Chapter 2 - Basic Instructions

[Website Index]

[INL Rulebook]

 [Chapter 1]
 > Introduction
 [Chapter 2]
 > Basic Instructions
 [Chapter 3]
 > Finer Points & Strategies
 [Chapter 4]
 > Miscellaneous Stuff
 [Chapter 5]
 > Resources
 [Chapter 6]
 > Configuration
 [Chapter 7]
 > Example .xtrekrc

 > [Beginners]
 > [Opening Screen]
 > [Help Sheet]
 > [Combat]
 > [Game Scheme]
 > [Galactic Map]
 > [General/Misc.]
 > [LPS]
 > [Planet Taking Hints]
 > [Robots]
 > [Tournaments]
 > [Tricky Moves]
 > [Terms]


[Tactical Summary]
 > [Dogfighting]
 > [Ogging]
 > [Planet Taking Guide]
 > [Ship Index]
 >> [Ship Facts]
 >> [Ship Opinions]
 >> [Assault Ships (AS)]
 >> [Battle Ships (BB)]
 >> [Cruisers (CA)]
 >> [Destroyers (DD)]
 >> [Scouts]
 >> [Starbases (SB)]

[Base Practice]


[COW Info]


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Linux and Network Solutions

2.1 Connecting To A Server

     If you run netrek without any arguments it will just complain at you. It needs to know which server to connect to.  To tell it, use the "-h" command line option:

     netrek -h thiserver.foobar.somewhere.edu

     This tells netrek to join the game in progress on that server.  (You can specify the port number, if it's not the standard 2592, with the -p option, should you need to.)

     The better way to go about this, however, is to use the metaserver.  The metaserver is a central computer, currently metaserver.ecst.csuchico.edu, which keeps track of currently running games on all servers.  Type

     telnet metaserver.ecst.csuchico.edu 3523

to get details about the different ports.  In addition, Most clients can be run with the -m option, which will cause the client to connect to the metaserver and display a window with the names and status of servers with active games, and allow you to select which to join. If you are playing netrek for the first time, it is strongly recommended that you start the client with "netrek -m".

     Netrek will then attempt to connect to the specified server. After connection, there will be a pause, especially if running over the modem, as the MOTD ("message of the day")  is received from the server. This can take up to 30 seconds with a long MOTD over a modem, even longer if the MOTD contains bitmaps and you load them.  When the MOTD has finished loading, the main Netrek window will be displayed.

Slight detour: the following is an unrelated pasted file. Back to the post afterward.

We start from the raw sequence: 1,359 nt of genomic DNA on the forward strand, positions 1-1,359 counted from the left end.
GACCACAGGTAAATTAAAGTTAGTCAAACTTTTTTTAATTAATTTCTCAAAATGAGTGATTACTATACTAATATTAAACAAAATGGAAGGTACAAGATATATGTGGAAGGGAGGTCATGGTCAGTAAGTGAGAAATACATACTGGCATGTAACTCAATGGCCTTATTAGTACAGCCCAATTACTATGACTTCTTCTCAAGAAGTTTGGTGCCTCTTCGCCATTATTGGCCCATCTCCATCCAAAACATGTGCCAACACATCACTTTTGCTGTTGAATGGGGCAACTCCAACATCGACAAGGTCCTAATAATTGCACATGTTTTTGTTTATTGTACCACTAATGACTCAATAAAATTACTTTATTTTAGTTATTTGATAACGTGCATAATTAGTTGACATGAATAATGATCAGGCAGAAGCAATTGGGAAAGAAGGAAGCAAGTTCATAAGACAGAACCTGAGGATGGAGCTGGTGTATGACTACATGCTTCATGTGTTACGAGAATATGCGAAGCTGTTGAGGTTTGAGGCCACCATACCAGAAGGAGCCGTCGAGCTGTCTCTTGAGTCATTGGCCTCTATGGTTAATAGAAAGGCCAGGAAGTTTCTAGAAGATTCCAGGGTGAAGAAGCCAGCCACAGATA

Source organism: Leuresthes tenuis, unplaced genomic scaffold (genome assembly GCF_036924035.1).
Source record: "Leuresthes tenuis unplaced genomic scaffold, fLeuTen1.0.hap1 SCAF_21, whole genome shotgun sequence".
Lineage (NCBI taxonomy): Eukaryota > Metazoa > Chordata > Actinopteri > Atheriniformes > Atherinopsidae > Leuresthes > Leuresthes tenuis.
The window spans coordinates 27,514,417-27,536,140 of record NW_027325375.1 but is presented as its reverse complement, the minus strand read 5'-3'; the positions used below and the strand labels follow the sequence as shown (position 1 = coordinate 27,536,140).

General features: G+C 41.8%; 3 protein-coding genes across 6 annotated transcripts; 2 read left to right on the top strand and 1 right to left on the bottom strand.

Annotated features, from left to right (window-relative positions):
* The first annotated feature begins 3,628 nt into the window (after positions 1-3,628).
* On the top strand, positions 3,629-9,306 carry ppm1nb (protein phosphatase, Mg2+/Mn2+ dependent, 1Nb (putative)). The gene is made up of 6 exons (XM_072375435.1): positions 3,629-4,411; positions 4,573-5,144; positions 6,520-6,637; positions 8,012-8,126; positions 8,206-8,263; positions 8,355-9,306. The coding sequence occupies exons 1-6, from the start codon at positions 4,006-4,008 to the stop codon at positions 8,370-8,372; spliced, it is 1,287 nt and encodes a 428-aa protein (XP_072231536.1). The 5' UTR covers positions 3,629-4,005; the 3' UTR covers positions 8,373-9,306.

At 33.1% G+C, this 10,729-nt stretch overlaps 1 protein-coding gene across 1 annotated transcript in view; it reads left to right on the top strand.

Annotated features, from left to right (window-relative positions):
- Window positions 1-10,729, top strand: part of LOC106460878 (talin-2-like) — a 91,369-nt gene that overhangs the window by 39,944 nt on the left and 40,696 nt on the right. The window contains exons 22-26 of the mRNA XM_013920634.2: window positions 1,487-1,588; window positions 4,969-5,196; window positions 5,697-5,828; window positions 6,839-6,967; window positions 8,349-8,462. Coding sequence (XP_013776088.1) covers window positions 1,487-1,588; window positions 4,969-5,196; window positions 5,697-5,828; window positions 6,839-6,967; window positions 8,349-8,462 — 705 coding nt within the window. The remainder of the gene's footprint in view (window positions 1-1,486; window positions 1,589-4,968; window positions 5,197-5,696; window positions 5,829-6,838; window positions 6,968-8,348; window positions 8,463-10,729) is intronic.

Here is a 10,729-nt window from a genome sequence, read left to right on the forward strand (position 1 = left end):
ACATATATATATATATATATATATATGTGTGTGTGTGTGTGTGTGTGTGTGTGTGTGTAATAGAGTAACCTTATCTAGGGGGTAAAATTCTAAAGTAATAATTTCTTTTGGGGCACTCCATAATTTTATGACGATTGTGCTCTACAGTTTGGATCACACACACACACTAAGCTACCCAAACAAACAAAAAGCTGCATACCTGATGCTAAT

2.2 Logins

     Everyone who plays netrek has one or more "characters". People play under handles. The point of this -- besides fun -- is to allow to server to track each person's statistics from game to game. Thus you can have ratings, be promoted  in rank, etc.

     When you connect to a server, therefore, you must login. If you don't wish to use a permanent handle, login as "guest".  It is a good idea to be a guest during at least your first few hours playing.  Otherwise, think of a name and type it in. You will then be asked for a password. This prevents other people from logging in as you and messing up your stats. Think of one and remember it! You will need it to log in later.

     Important note: put the mouse in the tactical (left) window as you type your name and password or you won't be able to enter anything!

2.3 The MOTD, Teams, And Ships

     With the mouse in the MOTD window, press "f" and "b" to move forward and backwards through it.  Whenever you are at the MOTD you can also press Shift-R (capital R) should you wish to reset your stats. Do read the MOTD: it will tell you important server-specific information.

     The other defining thing about this screen are the team selection windows. The large numbers indicate how many people are playing on each team. Often you will not be able to pick an arbitrary team but will be restricted to some subset. This ensures that the teams are (more or less) balanced in size.